The Medicinal Herb Info site was created to help educate visitors about the often forgotten wisdom of the old ways of treating illnesses. Many of today's drugs and medicines were originally derived from natural ingredients, combinations of plants and other items found in nature.

We are not suggesting that you ignore the help of trained medical professionals, simply that you have additional options available for treating illnesses. Often the most effective treatment involves a responsible blend of both modern and traditional treatments.

We wish you peace and health!


Scientific Names


  • Hydrangea arborescens L.
  • Saxifragaceae
  • Saxifrage family

Common Names

  • Seven barks
  • Wild hydrangea

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Parts Usually Used

Root, leaves
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Description of Plant(s) and Culture

Hydrangea is a native North American shrub; the stems, growing from 3-10 feet high, are covered with thin layers of different-colored bark. The opposite, ovate, serrate leaves have hairy veins on the underside when mature. Rounded or globular clusters of small, creamy-white flowers appear during June and July. The flowerheads are surrounded by sterile, papery, flower-like structures that attract bees and other pollinators to the tiny, inconspicuous fertile blooms.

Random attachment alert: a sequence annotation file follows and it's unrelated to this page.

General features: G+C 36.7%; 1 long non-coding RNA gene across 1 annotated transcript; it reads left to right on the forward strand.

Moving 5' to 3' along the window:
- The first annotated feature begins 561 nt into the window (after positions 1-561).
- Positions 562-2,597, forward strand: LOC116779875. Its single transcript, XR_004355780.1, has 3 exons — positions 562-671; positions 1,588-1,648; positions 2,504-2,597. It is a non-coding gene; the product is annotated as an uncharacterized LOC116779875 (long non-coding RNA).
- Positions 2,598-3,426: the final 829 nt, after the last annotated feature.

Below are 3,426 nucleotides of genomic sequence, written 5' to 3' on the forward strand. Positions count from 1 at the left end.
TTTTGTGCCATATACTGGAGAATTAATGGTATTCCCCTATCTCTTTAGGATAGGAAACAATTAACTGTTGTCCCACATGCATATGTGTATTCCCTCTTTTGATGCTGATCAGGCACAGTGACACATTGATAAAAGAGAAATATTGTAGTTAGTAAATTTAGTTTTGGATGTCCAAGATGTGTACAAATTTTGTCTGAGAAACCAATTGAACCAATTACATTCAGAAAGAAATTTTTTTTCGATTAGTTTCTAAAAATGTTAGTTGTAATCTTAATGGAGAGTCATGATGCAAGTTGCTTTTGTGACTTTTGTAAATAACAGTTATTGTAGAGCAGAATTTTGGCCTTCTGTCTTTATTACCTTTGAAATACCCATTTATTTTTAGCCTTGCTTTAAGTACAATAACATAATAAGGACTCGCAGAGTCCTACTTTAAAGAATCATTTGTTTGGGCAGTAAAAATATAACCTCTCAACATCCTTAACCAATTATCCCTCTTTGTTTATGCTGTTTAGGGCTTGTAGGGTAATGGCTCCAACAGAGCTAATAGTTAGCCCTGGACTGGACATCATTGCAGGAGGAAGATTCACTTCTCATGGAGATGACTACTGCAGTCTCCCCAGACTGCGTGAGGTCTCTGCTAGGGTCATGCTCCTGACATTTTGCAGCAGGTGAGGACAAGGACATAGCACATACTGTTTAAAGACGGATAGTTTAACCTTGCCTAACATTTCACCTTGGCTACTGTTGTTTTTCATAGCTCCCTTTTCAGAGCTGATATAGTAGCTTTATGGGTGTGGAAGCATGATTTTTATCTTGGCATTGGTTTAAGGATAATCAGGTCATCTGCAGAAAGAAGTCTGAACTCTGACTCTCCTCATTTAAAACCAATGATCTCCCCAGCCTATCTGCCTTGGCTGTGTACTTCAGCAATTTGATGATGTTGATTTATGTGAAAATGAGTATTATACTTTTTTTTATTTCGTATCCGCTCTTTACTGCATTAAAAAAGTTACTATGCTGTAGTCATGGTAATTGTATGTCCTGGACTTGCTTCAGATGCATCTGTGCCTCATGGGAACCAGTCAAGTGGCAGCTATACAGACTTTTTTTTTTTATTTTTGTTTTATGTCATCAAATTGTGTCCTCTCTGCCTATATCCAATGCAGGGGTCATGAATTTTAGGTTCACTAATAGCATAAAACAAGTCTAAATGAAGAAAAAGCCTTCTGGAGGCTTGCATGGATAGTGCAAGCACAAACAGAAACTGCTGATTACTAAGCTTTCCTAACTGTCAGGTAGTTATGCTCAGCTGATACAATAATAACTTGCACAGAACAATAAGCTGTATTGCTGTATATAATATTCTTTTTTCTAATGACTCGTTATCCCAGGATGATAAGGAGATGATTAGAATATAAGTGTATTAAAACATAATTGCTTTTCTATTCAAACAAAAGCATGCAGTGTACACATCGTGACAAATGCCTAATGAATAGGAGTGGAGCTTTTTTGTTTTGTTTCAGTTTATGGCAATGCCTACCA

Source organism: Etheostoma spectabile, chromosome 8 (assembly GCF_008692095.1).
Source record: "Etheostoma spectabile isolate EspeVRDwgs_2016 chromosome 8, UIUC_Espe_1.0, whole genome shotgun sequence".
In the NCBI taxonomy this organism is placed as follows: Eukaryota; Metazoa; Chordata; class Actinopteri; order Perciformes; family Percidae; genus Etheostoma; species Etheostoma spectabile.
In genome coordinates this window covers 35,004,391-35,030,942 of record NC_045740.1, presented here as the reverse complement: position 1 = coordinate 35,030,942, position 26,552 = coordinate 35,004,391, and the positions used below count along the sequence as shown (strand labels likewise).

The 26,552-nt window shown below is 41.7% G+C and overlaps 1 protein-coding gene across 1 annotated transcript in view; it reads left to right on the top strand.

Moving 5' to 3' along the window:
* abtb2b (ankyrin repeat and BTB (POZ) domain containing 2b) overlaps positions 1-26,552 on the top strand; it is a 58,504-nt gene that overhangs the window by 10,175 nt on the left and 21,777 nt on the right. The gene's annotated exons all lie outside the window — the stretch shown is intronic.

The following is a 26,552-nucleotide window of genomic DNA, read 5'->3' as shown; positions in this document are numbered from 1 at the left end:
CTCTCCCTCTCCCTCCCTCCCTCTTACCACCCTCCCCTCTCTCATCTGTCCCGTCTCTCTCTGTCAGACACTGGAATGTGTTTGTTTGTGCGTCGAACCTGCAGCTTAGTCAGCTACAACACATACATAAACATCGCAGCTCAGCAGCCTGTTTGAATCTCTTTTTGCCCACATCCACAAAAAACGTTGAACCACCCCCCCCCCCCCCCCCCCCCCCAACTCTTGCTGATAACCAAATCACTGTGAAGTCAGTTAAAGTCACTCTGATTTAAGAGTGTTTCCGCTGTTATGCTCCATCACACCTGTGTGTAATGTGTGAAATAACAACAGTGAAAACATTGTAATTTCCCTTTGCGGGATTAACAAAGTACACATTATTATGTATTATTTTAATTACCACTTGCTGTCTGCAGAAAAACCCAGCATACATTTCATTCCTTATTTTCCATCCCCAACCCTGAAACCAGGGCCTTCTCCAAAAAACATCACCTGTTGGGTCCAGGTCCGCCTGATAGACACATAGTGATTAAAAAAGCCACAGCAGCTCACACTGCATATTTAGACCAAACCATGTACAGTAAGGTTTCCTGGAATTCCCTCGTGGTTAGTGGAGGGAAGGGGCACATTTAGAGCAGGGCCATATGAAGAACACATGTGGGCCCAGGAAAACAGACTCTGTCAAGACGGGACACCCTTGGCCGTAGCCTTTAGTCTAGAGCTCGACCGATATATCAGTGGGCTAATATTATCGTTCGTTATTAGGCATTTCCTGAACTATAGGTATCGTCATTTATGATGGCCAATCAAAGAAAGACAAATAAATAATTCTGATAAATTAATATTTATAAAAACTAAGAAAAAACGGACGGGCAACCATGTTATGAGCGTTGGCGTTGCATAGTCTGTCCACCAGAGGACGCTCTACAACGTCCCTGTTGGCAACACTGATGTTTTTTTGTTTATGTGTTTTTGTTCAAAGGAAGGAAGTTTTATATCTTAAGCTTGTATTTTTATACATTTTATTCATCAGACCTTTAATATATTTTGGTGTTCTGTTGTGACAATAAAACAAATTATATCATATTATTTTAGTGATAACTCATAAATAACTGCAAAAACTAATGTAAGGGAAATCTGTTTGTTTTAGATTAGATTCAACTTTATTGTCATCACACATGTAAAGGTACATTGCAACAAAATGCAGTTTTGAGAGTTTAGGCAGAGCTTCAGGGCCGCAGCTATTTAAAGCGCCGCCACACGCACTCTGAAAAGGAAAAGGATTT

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Where Found

Grows on dry slopes, in shady woods, and on streambanks from New York to Iowa, northern Florida, Oklahoma to Indiana, Ohio, and Louisiana.
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Medicinal Properties

Antilithis, diuretic
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Biochemical Information

Two resins, gum, starch, sugar, albumen, soda, lime potassa, magnesia, sulphuric and phosphoric acids, a protosalt of iron and a glucoside, hydrangin
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Legends, Myths and Stories

The name “Seven Barks” is applied to the hydrangea due to the seven separate layers of different colored bark. There are 23 species of H. arborenscens, or wild hydrangea. The flowers are colored, depending on the acidity or alkalinity of the soil, mostly white, often tinged with pink, blue, or purple, and in a few are entirely colored.

The root bark was formerly marketed under the name “Gravel Root”, referring to its use for kidney stones.

Making hydrangeas blue: Hydrangeas are often made to produce blue flowers by adding aluminum sulphate to the soil at the rate of 1/2 lb. to 5 gallons of water at weekly intervals. After 2 or 3 applications, it also seems to help to apply 4 oz. of ferrous sulphate per 5 gallons off water for a few weeks. This treatment is continued as long as it seems necessary to make and keep the soil acid.

Making hydrangeas pink: Hydrangeas are often made to produce various shades of pink flowers if they are not grown in acid soil. A neutral or slightly alkaline soil will give the results desired. Add sufficient lime to bring the pH of the soil to a figure somewhat between 6.7 and 7.2. The addition of the lime is best affected by lifting the hydrangea in fall, shaking the roots free of as much soil as is safely possible and then mixing the lime thoroughly with the soil before planting again. To be certain of the amount of lime needed to bring the soil to the required pH figure, have the soil tested.